When the roads are covered in snow and ice, motorists need to be extra careful to avoid being in an accident. Here are five driving practices that have no place on the roads in winter.
1. Driving too fast
Fast driving and icy road conditions can be a lethal combination. Slow down, especially in bad weather.
2. Following too close
It can take up to 10 times longer to come to a full stop on an icy road. It’s important that you give yourself more braking distance in the winter by leaving ample space between your car and the one in front of you.
3. Using the wrong tires
Driving with summer or all-season tires on winter roads is simply unsafe. Winter tires improve traction and vehicle handling on snow-, ice- and slush-covered roads.
4. Neglecting to clear off your car
Clearing snow and ice off your car can be tedious, but it’s a must if you want to have adequate visibility on the road. Make sure to clear off your car’s headlights and taillights too.
5. Looking at your phone
Distracted driving is always dangerous, but it’s especially hazardous on snowy and icy roads. Drivers must be able to respond quickly to changing road conditions.
Finally, try to limit how often you drive and choose your route carefully. In winter, accidents can happen to even the most careful drivers.
Why you should rotate and balance your tires
Your vehicle’s tires are expensive. Therefore, you must do everything possible to make them last as long as possible. Rotating and balancing your tires are two effective methods of prolonging their lifespan. Here’s why.
• More even wear. Your car’s front tires wear out more quickly than your rear ones because turning increases friction with the road. A tire rotation exchanges your tires from front to back and from right to left, so your tires wear more evenly, prolonging the useful life of each tire.
• Increased safety. Your vehicle will handle better because rotating your tires leads to less wear and extends the life of the tire treads, giving you better traction for longer.
• Opportunity for inspection. Rotating your tires is an excellent time to inspect them for damage visually. You can also check the tread depth and air pressure and get them balanced if you’ve noticed vibrations. Unbalanced tires wear out unevenly, decreasing performance when turning or braking.
• Increased fuel efficiency. Worn-out tires have uneven contact with the road and increased friction, making your engine work harder and decreasing fuel efficiency.
• Fewer trips to the garage. If you don’t regularly rotate your tires, you must replace your front tires more often than your rear ones. When you keep them rotated, you can replace all four tires simultaneously, reducing the number of trips to the tire shop.
Most manufacturers recommend rotating and balancing your tires every 5,000 miles. However, the recommended frequency can vary on the type of tires, the size of your vehicle, and the road conditions where you usually drive.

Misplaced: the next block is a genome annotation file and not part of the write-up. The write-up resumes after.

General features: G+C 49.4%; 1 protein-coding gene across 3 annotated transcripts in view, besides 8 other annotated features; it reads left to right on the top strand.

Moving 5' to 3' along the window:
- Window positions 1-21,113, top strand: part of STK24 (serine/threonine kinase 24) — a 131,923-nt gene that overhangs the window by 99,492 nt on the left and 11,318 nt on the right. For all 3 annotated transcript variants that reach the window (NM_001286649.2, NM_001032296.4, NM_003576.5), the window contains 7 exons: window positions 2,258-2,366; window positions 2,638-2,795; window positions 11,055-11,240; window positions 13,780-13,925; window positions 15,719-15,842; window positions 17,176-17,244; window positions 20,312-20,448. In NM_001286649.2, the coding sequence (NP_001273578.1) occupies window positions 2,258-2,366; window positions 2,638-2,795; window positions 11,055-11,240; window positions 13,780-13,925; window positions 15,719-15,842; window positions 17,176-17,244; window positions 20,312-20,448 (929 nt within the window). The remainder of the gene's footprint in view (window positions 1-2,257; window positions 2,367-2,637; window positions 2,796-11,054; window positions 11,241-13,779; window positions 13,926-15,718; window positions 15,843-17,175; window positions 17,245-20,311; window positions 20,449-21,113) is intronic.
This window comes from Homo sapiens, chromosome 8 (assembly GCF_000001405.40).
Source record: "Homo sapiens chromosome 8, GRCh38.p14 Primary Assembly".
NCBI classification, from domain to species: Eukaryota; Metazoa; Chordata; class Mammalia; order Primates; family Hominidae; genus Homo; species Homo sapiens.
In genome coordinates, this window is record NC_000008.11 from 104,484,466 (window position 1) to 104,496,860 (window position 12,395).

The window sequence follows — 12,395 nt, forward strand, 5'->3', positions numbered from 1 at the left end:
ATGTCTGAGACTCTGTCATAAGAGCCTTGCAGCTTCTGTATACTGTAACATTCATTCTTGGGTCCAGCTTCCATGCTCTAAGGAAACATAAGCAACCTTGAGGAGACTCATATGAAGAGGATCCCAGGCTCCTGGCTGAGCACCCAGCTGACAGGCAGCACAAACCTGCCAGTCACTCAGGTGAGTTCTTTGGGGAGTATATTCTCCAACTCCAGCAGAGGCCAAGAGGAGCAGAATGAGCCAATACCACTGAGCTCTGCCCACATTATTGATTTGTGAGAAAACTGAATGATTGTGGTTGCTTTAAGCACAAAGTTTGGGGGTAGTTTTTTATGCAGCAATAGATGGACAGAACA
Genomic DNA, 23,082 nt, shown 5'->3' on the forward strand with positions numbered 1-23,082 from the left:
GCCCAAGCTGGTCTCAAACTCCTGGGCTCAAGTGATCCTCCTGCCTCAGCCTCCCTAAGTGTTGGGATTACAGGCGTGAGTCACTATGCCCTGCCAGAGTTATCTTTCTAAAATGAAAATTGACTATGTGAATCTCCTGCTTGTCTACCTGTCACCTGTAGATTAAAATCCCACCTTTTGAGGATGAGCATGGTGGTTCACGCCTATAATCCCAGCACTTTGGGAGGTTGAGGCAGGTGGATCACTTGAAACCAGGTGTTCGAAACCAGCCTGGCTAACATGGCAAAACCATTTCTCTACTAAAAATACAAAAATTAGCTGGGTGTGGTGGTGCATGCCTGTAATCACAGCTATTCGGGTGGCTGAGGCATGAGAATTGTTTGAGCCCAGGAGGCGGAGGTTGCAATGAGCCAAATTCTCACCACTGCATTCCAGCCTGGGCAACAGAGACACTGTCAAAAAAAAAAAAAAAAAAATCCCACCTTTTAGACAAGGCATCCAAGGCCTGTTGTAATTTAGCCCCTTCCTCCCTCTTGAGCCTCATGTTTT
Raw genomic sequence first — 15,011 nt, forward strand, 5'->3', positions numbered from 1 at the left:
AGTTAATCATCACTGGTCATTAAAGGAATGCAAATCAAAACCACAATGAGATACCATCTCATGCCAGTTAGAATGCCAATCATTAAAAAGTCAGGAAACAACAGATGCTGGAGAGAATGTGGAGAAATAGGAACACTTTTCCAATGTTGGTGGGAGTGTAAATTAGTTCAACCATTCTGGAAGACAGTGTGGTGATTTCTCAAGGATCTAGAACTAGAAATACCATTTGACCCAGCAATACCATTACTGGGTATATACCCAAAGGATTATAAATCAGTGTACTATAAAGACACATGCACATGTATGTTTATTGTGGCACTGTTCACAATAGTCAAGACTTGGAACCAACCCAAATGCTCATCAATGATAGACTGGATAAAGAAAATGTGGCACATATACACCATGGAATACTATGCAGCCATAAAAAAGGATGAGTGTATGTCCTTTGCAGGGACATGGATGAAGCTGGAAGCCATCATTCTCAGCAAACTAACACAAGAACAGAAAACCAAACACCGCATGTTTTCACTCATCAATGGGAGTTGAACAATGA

How to inspect your vehicle’s oil in 7 easy steps
Checking your vehicle’s oil is a simple process that’ll help ensure your car runs smoothly for years. Here’s how to do it in seven easy steps.
1. Read up. Read your car’s owner’s manual before popping the hood.
2. Warm up the car. Drive around the block or make a quick jaunt to the grocery store. Then, turn the ignition off before checking the oil.
3. Open the hood and find the dipstick. The dipstick has a yellow or orange circular handle. When you pull the dipstick out, it should contain a long, thin metal strip.
4. Clean the dipstick. The end of the dipstick will have oil on it. Clean it off using a lint-free rag and reinsert the metal strip back in the hole.
5. Inspect the dipstick. Pull the dipstick back out and check the oil level. The dipstick will indicate maximum and minimum levels. You’re good to go if the level is between those two marks.
6. Inspect the oil. The oil should be clear amber, and smooth when you rub it between your fingers. If it’s black and gritty, it’s time to have your oil changed.
7. Top up if needed. If your oil is low, add some to the fill port on top of your engine. Low oil is also an indication a mechanic should inspect your car.
Visit an automotive shop near you to change your car’s oil every three months or 3,000 miles. Newer vehicles can go six months or 7,500 miles before needing an oil change.
5 car noises you should never ignore
Visual checks are an essential part of vehicle care and maintenance. However, you should also use your ears. Strange noises are clues about potential issues with your car. Here are five noises you shouldn’t ignore.
1. Squeaking or grinding. If you hear a grinding or squeaking noise every time you stop, your car’s brake pads, shoes, or rotors may be worn out. If left unchecked, these issues can be hazardous.
2. Hissing. Your engine could be over¬heating if you hear a hissing sound coming from under the hood. This sound could also mean the exhaust system is plugged.
3. Chirping. A high-pitched chirping sound could indicate that you need to adjust or replace the engine’s timing or serpentine belt.